There are 275,000 plant species, including incomparable displays of orchids and a fabulous butterfly garden.
It’s no coincidence that such an attraction should be set here, as the Loire Valley is often known as the “Garden of France” and much of its traditional savoir-faire lies in farming and horticulture.
There’s a constant educational accent here, so the “Botanical Odyssey” for example is a riverboat ride on which you’ll find out the medicinal role of plants, flowers and vines.
6. Le Mans
Everyone knows about the legendary racetrack and its prestigious 24-hour race.
You can pay homage at the circuit and roll back the years at the Automobile Museum.
But you may not be aware that Le Mans has one of the region’s loveliest historic centres, inhabited for well over 2,000 years.
Parts are still protected by Gallo-Roman Walls, and there’s a bath complex on the riverside.
A typical street scene is a cobblestone alley or stairway flanked by stone and timber houses.
There are loads of places to eat and nooks to explore here, and on summer evenings you can see the wonderful Nuit des Chimères light show that relates the history of the city.
More on them next.
7. Nuit des Chimères, Le Mans
Roughly translating as “Night of Dreams”, you can catch these light shows From Tuesday to Saturday, when the Roman walls, central fountain, cathedral, Jardin du Conservatoire and several other locations are projected with radiant moving holograms.
These illuminations have an educational purpose, informing you about story of Plantagenet Le Mans and what life was like here during medieval times.
A handy way to see them all is via the road train, but it’s just as much fun to do it on foot and be surprised when you stumble upon the next light show.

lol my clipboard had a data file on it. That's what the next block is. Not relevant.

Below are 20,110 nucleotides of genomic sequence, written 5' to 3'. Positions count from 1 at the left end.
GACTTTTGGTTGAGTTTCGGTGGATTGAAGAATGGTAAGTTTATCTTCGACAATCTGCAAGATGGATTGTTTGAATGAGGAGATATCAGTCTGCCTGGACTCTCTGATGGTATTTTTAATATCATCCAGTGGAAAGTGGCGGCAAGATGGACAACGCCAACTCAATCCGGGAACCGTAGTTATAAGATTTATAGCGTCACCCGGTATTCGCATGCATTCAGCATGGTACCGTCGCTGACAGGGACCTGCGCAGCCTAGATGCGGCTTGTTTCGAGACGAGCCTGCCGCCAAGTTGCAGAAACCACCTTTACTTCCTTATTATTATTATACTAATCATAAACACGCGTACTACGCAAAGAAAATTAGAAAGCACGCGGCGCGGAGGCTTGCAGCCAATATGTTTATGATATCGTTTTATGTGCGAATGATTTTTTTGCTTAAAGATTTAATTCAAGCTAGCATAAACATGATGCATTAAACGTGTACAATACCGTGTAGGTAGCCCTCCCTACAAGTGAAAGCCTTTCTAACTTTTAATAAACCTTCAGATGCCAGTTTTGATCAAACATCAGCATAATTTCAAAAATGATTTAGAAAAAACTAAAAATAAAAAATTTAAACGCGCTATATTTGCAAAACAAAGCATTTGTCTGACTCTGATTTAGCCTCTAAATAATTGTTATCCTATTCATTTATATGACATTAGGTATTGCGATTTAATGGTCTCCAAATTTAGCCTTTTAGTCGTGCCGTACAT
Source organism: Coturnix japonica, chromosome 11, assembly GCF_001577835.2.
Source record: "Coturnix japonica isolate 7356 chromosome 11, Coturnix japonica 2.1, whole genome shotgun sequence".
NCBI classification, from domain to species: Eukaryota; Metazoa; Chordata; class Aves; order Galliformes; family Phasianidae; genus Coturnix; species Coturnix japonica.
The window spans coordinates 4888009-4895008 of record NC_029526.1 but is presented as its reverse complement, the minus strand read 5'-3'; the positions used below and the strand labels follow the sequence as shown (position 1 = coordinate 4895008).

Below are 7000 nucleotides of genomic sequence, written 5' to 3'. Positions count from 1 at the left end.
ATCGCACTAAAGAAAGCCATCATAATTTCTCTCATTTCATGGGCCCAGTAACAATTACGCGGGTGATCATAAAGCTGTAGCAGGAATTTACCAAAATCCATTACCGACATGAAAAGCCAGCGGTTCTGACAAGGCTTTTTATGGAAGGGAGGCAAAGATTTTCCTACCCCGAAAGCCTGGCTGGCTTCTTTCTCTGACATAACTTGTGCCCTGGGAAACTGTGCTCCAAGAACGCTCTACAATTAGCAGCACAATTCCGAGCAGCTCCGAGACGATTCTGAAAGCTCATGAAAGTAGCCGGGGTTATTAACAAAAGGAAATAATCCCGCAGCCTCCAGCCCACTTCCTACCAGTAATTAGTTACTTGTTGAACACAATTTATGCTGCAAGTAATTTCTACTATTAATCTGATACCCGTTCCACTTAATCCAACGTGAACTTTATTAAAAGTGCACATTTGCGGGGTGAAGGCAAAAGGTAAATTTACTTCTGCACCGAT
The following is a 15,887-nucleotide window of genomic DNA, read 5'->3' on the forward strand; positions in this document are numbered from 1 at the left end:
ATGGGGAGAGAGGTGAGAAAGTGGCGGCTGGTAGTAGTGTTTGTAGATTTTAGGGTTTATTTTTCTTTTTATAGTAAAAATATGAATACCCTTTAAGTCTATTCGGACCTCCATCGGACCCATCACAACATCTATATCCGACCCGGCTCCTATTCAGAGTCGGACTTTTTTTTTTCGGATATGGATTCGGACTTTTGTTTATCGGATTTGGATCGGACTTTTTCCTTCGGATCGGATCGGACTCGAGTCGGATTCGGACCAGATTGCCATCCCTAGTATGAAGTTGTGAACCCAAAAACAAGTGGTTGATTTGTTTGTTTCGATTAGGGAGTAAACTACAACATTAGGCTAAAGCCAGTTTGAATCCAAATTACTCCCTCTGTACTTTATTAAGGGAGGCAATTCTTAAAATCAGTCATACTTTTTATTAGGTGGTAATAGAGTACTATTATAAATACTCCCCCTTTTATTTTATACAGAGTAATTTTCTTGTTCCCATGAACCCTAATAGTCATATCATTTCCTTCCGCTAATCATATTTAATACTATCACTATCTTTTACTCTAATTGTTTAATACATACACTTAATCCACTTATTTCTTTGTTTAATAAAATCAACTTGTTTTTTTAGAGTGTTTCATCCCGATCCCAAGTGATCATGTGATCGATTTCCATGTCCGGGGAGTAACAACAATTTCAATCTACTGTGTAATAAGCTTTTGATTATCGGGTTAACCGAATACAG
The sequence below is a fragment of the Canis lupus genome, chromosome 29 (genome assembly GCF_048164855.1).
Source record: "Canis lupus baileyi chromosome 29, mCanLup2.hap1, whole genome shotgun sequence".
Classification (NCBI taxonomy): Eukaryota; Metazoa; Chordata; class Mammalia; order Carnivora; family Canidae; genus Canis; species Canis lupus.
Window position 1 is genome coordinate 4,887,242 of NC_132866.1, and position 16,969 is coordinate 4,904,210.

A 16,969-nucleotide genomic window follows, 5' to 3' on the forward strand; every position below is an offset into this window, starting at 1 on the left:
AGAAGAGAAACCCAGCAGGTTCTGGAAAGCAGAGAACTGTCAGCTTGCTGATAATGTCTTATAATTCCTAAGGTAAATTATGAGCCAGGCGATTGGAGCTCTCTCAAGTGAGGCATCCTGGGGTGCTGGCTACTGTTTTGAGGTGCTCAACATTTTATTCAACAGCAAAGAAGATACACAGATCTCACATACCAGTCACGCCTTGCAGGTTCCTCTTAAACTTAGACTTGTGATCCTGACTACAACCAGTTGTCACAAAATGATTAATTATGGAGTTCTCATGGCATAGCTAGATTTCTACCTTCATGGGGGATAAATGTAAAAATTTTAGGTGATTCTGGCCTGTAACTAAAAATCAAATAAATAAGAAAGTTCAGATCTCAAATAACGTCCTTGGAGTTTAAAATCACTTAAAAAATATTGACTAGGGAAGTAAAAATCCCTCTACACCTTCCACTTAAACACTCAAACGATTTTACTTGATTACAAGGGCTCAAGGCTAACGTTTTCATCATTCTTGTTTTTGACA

8. Fontevraud Abbey
Tickets for this glorious UNESCO World Heritage site also give you a discount at 11 historic attractions in the area.
The Abbey was founded at the start of the 12th century and then built up over the centuries that followed in the romanesque and gothic styles.
The degree of historic interest is huge; this was necropolis for a line of monarchs starting with Eleanor of Aquitaine and Henry II, and you can see their tombs, as well as those of Richard the Lionheart and Isabella of Angoulême here.
The abbey has been praised for its innovative displays that also help to bring a visit to life for kids, allowing them, for instance, to “paint the walls” via a touch screen projected onto the stones.
9. Passage Pomeraye, Nantes
An architectural masterpiece of the mid-19th century, Passage Pomeraye is held as one of Europe’s most beautiful covered shopping galleries.
It’s also just been restored and links Rue de la Fosse and Rue Santeuil, on an unusually steep gradient for a shopping gallery.
The architects Jean-Baptiste Buron and Hippolyte Durand Gasselin overcame the limitations of the slope by creating a magnificent intermediate level on the stairway, with colonnades and more passages branching off on each side.
You can do a bit of window shopping and admire the renaissance-style sculptures, iron lampposts and the early metal and glass roof.
10. Zoo de la Flèche
If you’re a parent who accepts that kids adore zoos, but find these attractions a bit sad, you can be assured that Zoo de la Flèche does its best to give its inhabitants plenty of room.
The grizzly bear enclosure for instance could almost be mistaken for a forest in the Rocky Mountains.
The zoo also takes part in forty breeding programs, accounting for a third of all the species found in the park.